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Australia Antigen and Extracorporeal Circulation in 819 Cases

Elisabeth Terrier, MD; Bernard Jaulmes, MD
Am J Dis Child. 1972;123(4):387-388. doi:10.1001/archpedi.1972.02110100119044.
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The incidence of hepatitis following massive blood transfusions, as in heart surgery with extracorporeal circulation (ECC), led to (1) screening for Australia antigen (Au) and its corresponding antibody during the postoperative period; and (2) establishment of a correlation between the number of jaundice cases detected by inquiry, and the results of an almost systematic search for the Au antigen among blood donors.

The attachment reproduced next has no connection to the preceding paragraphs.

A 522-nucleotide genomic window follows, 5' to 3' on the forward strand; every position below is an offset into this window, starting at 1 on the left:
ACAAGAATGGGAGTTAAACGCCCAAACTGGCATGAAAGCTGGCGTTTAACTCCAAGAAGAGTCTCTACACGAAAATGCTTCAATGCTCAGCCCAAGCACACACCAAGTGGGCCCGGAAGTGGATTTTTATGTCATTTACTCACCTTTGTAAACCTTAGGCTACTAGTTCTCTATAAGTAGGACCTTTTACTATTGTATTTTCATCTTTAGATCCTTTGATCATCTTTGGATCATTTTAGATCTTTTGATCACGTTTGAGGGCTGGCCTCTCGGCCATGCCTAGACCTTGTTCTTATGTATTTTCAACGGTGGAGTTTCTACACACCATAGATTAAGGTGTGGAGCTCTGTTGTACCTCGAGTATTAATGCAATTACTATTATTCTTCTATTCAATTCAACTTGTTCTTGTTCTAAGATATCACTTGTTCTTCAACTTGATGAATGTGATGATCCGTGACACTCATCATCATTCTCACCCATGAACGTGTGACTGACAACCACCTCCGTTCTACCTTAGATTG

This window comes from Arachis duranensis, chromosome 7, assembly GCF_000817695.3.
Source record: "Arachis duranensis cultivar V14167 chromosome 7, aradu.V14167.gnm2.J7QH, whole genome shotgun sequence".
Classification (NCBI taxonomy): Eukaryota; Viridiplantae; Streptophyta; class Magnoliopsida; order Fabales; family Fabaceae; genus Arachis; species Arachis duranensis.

Screening for Post-ECC Au Antigen and Antibody.—During 1970, two techniques (immunodiffusion and complement fixation) were used for testing 819 postoperative patients. Preoperative screening was possible in only 680 of these (Table).

The frequency of positive results of preoperative tests was markedly higher than that found in a control population by the same techniques (frequency among 18,931 blood donors: antigen, 5.5/1,000; antibody, 2.3 per 1,000). The source of infection among preoperative patients could not be established with any degree of certainty. Several sources, however, were considered: patients in


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